We've all had those annoying toilet issues/noises that won't seem to go away. The toilet still works so we hold off on calling in a professional until it's too late. Some of these toilet problems will not necessarily get worse – they will just keep annoying you until something gets replaced. Other problems if left unchecked will progress into a bigger problem such as not flushing at all. Here are some tips on fixing basic toilet issues yourself:
Issue #1: "The Phantom Flush"
Do you hear your toilet tank start filling up out of the blue as though someone has just flushed it? If your toilet appears to run intermittently, you most likely have a slow leak from your tank to your bowl, most often times caused by a bad flapper or flapper seat. This can be resolved by draining the tank and bowl and replacing the flapper if it is worn or damaged.
Issue #2: Trickling Water
If there is a constant hissing sound from your toilet, the supply line is probably leaking water into your toilet tank. The hissing sound is caused by You need to check three places for adjustment – the float, the refill tube, and the inlet-valve assembly. Check if the float is sticking or needs adjusting. Then make sure the refill tube extenss only about 1/4" below the rim of the overflow tube. If these two parts are adjusted and looks okay but you still hear hissing, then you will need to replace the inlet-valve assembly.
Issue #3: Weak Flush
If your toilet bowl empties slowly after you flush, you most likely have clogged holes underneath the rim of the bowl. To clear the holes, use a curved piece of wire, such as a coat hanger wire to poke gently at the holes. Use a small mirror to help you see under the rim. Be careful not to scratch the bowl.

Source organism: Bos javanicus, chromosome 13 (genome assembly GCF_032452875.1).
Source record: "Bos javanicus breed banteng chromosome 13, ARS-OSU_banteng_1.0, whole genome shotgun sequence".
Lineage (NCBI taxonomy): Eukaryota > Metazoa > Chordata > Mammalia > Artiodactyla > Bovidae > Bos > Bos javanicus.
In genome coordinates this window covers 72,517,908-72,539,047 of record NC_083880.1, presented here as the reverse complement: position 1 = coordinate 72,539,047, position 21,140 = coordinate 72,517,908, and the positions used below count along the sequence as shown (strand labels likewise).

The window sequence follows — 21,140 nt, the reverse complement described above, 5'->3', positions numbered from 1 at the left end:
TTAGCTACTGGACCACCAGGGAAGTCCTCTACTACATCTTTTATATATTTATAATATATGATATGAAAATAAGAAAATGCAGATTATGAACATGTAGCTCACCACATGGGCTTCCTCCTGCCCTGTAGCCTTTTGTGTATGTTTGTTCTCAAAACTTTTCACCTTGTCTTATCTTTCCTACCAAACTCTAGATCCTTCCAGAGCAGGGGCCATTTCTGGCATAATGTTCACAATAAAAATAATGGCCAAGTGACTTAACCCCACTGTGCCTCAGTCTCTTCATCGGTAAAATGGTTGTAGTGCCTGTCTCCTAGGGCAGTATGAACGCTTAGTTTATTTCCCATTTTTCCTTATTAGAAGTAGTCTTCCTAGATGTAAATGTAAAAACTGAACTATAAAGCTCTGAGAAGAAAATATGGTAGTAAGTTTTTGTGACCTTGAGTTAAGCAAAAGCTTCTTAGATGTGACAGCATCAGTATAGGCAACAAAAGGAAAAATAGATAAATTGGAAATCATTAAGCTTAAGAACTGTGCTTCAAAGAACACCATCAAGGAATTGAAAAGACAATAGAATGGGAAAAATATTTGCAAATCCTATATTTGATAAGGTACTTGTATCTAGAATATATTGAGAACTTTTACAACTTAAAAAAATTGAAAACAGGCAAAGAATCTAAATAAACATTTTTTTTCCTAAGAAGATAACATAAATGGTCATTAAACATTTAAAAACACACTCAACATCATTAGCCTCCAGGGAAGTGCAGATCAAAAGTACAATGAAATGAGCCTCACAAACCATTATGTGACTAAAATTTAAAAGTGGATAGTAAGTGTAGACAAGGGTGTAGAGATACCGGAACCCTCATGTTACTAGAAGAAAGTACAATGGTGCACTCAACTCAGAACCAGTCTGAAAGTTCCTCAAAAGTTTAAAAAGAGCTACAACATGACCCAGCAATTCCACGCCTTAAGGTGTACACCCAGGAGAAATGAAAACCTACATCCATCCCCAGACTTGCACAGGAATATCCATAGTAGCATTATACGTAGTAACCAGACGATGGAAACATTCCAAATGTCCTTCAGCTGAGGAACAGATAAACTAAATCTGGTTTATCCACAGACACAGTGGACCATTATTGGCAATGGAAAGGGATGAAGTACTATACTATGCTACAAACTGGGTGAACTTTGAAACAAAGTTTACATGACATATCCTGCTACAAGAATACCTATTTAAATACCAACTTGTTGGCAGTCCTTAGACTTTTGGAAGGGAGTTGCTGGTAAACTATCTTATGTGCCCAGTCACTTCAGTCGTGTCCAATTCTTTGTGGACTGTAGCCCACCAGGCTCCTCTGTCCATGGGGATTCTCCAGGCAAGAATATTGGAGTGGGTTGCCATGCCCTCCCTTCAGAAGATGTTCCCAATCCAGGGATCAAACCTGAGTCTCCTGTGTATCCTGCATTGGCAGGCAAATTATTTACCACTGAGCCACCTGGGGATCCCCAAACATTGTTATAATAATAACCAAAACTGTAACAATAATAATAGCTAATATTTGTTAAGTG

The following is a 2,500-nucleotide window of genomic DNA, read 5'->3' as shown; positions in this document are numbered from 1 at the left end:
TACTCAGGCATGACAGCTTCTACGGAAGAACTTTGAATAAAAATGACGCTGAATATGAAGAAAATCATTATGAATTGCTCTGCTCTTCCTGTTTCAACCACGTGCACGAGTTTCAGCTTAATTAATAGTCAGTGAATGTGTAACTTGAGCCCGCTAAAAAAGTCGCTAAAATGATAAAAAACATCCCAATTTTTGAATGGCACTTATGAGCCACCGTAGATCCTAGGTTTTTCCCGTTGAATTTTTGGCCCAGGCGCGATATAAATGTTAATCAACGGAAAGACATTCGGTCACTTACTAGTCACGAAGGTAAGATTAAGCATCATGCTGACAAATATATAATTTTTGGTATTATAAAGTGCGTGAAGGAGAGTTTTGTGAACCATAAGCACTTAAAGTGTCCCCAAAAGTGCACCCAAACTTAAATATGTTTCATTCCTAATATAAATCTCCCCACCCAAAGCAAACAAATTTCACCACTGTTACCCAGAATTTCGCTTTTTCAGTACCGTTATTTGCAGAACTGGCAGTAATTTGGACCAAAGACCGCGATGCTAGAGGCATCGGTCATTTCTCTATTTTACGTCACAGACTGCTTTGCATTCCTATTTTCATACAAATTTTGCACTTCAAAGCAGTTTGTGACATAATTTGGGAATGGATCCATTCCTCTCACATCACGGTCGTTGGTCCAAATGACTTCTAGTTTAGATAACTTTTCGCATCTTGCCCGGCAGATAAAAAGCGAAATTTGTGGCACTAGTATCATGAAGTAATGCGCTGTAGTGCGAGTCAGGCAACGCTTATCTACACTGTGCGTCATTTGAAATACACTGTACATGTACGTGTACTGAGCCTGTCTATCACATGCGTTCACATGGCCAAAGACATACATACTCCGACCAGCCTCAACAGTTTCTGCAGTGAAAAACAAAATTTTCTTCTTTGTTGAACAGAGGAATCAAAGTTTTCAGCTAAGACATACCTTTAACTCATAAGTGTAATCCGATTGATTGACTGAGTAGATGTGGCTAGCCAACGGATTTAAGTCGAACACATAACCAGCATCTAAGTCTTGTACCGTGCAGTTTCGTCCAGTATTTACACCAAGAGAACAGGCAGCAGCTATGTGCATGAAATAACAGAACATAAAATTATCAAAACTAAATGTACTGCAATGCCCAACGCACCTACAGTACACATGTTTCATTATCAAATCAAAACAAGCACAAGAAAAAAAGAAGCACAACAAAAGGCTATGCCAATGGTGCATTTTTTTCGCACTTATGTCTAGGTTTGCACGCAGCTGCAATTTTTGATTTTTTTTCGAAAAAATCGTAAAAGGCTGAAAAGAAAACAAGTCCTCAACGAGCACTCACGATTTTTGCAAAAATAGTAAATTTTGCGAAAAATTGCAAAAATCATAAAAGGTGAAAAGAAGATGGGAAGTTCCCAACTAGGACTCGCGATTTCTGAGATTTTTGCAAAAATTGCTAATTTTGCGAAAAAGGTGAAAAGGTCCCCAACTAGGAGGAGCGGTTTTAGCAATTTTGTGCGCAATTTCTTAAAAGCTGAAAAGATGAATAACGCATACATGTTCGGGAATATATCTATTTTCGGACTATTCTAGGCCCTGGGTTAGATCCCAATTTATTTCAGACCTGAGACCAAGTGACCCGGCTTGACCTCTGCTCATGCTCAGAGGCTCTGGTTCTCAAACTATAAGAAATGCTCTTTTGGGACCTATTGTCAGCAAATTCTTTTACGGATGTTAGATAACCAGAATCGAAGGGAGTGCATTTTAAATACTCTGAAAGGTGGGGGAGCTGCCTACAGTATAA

Issue #4: Clogged Toilets
These are the most common toilet problems of them all. Minor clogs can be cleared by a force-cup plunger. Insert the bulb into the drain and pump forcefully. Slowly release the handle to let a little water in. Repeat if the drain is still not cleared. For more serious clogs, use a closet auger. Insert the auger into the drain hole carefully so as not to scratch the bowl. Twist the handle as you push the rotor downward.
Issue #5: Leaky Seals
On a standard toilet, there are at least five seals with the potential for leaking and need to be tightened or replaced. The largest seal is located between the tank and the bowl and will cause the biggest leak if broken. Water will shoot out from underneath the tank every time you flush the toilet. To replace this seal, you have to drain the tank and then remove it. For better and easier access turn the tank upside down. Remove the old seal and replace it with a new one. There are smaller seals at the mounting bolts that may fail and cause smaller leaks. Usually if you tighten the bolts or mounting nut occassionally it will stop it from leaking. If not, these can be replaced the same way as the tank seal. The fifth seal is a wax seal mounted on a plastic flange underneath the toilet base and can cause the most damage. If this seal fails, your floor will start to rot as a result of water leaking underneath the toilet base. To fix this leak, the toilet must be removed and the wax seal replaced as simply caulking around the base will essentially trap the water and make it worse. If you have a broken flange, it's time to call a plumber.
For more information on maintaining your toilet or any other real estate related topics, please contact us at 888-988-6248 or www.choicehomeshawaii.com